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Jan. 6 panelists target of uptick in death threats

Televised hearings continue amid talk of violent reprisals by AMY GARDNER, JOSH DAWSEY AND JACQUELINE ALEMANY The Washington Post | June 23, 2022 at 4:19 a.m.
Liz Cheney, vice chair of the House select committee meets in a private room with Committee Chairman Bennie Thompson (background) and other members of the panel before Tuesday’s hearing. Thompson said Wednesday that the committee is receiving “a lot of information” for review. (The Washington Post/Jabin Botsford)

WASHINGTON - In the 24 hours since its last televised public hearing, there was an uptick in the number of violent threats against lawmakers on the House committee investigating the Jan. 6, 2021, insurrection at the U.S. Capitol, and all the members are likely to receive a security detail, according to three people involved with the investigation.

On Wednesday the committee also announced plans to continue its public hearings into July as the probe deepens.

The committee on Tuesday held its fourth hearing, which focused on efforts by former president Donald Trump and his allies to overturn the results of the 2020 election and the resulting political violence and harassment experienced by many of those who resisted.

Over the weekend, Rep. Adam Kinzinger, R-Ill., revealed a letter addressed to his wife that threatened to execute them and their 5-month-old baby. He warned that the political violence of Jan. 6, 2021 was not an aberration but a consequence of his party's repeated lies.

"There is violence in the future, I'm going to tell you," Kinzinger said on ABC's "This Week" program. "And until we get a grip on telling people the truth, we can't expect any differently."

Committee Vice Chairwoman Liz Cheney, R-Wyo., has been flanked with a security detail since last year, and has been unable to hold large, publicized campaign events, in part due to security concerns, according to aides.

During Trump's second impeachment trial, which was held shortly after the insurrection, security details were provided to all nine impeachment managers.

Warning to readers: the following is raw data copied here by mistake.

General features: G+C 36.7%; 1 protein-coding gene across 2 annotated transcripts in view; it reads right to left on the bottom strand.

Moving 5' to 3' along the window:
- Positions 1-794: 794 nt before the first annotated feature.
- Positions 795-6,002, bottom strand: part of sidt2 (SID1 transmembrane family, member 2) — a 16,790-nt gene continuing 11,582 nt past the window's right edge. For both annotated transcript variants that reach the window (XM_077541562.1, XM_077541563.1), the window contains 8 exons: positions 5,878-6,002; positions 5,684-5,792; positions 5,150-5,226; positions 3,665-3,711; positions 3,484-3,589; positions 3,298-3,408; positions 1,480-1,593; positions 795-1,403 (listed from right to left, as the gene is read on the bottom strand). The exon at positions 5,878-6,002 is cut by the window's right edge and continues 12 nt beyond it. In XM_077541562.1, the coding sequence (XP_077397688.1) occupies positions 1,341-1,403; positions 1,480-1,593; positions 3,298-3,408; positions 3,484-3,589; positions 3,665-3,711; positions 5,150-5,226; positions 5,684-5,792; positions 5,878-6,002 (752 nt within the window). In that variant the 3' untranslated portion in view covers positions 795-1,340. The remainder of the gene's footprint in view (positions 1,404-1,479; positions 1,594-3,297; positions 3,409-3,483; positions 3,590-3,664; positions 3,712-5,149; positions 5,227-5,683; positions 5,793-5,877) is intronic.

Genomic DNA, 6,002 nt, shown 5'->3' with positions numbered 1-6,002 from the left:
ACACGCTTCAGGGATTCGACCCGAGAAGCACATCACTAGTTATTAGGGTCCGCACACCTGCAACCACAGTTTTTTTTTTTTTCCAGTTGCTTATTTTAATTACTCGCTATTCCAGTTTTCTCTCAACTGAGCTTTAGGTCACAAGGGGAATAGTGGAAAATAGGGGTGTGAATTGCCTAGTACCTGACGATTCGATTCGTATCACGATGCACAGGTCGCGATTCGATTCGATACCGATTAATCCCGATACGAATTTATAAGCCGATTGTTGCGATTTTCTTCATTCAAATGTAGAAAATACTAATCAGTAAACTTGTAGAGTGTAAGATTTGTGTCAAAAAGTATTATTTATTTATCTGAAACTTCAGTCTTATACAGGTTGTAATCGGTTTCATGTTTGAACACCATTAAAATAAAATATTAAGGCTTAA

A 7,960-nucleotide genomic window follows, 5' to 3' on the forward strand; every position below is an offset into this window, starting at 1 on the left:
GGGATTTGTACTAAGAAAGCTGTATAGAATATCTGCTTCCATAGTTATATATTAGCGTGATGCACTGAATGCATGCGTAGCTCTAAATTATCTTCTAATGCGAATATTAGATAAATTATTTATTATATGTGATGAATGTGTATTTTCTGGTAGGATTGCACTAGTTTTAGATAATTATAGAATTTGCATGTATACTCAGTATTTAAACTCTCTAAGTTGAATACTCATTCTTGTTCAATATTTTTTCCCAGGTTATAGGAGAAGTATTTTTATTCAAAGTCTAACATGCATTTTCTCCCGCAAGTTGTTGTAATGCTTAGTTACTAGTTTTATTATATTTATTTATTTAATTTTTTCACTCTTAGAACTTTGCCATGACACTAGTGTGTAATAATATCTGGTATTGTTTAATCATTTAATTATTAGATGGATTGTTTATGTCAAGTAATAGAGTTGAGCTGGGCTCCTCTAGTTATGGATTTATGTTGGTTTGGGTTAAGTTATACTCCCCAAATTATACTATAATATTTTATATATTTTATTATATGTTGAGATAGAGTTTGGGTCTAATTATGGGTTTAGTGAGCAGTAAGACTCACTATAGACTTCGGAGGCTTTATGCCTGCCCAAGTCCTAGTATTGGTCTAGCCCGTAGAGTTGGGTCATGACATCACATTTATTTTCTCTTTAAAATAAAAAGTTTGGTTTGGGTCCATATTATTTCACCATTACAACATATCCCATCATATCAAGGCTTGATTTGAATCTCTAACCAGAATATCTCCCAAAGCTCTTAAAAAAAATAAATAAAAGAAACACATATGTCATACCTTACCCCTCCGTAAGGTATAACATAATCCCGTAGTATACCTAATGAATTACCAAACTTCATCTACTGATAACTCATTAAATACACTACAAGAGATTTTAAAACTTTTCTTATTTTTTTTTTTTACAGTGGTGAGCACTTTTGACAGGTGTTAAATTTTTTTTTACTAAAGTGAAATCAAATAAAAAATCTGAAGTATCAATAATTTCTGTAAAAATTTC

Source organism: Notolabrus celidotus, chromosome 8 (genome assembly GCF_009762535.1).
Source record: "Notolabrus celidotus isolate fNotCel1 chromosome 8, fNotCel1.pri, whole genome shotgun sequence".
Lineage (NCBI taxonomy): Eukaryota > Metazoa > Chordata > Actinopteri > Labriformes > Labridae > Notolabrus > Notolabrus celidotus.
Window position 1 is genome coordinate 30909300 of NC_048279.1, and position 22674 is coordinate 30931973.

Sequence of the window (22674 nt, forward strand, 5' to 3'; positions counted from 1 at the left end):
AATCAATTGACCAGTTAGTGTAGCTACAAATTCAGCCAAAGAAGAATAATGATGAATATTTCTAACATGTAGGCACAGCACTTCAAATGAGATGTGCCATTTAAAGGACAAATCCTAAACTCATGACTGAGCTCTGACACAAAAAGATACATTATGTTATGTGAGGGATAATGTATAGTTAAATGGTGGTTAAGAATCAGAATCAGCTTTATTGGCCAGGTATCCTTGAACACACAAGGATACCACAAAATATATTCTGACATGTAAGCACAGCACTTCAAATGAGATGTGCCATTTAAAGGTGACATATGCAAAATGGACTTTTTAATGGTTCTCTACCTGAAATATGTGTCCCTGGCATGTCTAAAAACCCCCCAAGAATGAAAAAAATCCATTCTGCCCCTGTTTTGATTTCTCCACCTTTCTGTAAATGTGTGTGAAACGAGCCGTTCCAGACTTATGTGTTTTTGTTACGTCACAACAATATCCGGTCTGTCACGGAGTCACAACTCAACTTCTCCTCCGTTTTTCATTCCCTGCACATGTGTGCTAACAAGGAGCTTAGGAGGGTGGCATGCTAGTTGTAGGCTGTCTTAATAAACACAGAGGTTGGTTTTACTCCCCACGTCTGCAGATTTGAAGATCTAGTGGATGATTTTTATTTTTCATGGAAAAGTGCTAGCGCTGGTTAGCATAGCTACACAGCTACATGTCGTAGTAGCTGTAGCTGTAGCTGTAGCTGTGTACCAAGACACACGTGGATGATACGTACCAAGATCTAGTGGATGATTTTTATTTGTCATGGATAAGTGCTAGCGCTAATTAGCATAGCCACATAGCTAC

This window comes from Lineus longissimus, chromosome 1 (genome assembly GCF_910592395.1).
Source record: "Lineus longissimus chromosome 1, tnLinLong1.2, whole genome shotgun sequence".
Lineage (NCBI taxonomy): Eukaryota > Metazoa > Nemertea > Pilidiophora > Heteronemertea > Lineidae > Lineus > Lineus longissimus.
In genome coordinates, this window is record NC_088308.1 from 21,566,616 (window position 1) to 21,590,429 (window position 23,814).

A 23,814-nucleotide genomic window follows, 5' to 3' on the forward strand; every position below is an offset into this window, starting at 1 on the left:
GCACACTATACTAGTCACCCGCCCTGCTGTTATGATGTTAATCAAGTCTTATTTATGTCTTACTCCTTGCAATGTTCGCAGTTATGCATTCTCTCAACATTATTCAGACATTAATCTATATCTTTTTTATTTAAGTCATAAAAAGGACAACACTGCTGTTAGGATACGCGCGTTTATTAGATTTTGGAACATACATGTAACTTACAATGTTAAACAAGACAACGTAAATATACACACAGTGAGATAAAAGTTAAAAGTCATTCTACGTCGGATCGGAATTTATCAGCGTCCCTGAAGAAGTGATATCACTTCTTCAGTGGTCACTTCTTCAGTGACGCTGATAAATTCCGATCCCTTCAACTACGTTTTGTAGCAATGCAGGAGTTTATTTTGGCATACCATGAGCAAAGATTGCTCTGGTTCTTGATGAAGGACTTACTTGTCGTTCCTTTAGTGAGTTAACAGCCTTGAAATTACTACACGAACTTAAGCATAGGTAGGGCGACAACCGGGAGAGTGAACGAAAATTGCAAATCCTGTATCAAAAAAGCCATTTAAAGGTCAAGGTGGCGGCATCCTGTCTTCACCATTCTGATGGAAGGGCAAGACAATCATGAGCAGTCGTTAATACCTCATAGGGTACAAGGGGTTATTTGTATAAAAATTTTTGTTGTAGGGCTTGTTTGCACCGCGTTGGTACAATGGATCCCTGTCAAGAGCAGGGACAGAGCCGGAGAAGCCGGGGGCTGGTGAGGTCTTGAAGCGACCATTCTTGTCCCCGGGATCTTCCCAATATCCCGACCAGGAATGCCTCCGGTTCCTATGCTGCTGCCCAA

"For safety reasons, the USCP does not discuss potential security measures for Members," a spokesperson for the United States Capitol Police said in a statement.

Tuesday's hearing featured some of the most emotional testimony so far, including appearances from mother-and-daughter election workers in Georgia, Ruby Freeman and Wandrea ArShaye "Shaye" Moss, who described the consequences of being targeted by the former president and his allies.

"It's turned my life upside down," said Moss. "I don't want anyone knowing my name. I don't want to go anywhere with my mom because she might yell my name out over the grocery aisle or something. I don't go to the grocery store at all. I haven't been anywhere at all. ... I second-guess everything I do. It's affected my life in a major way -- in every way. All because of lies, for me doing my job, the same thing I've been doing forever."

The remaining hearings are likely to focus even more on the culture of political violence on the right. Reps. Jamie Raskin, D-Md., and Stephanie Murphy, D-Fla., are set to co-lead a hearing that explores the path to extremism that spurred insurrectionists to attack the Capitol on Jan. 6, 2021.


The House's Jan. 6 committee chairman, Rep. Bennie Thompson, told reporters Wednesday that the committee is receiving "a lot of information" -- including new documentary film footage of Trump's final months in office -- as its year-long inquiry intensifies with hearings into the attack on Jan. 6, 2021, and Donald Trump's efforts to overturn the 2020 election that Democrat Joe Biden won.

Thompson, D-Miss., said today's hearing, which is set to highlight former Justice Department officials testifying about Trump's proposals to reject the election results, would wrap up this month's work. The committee would start up again in July.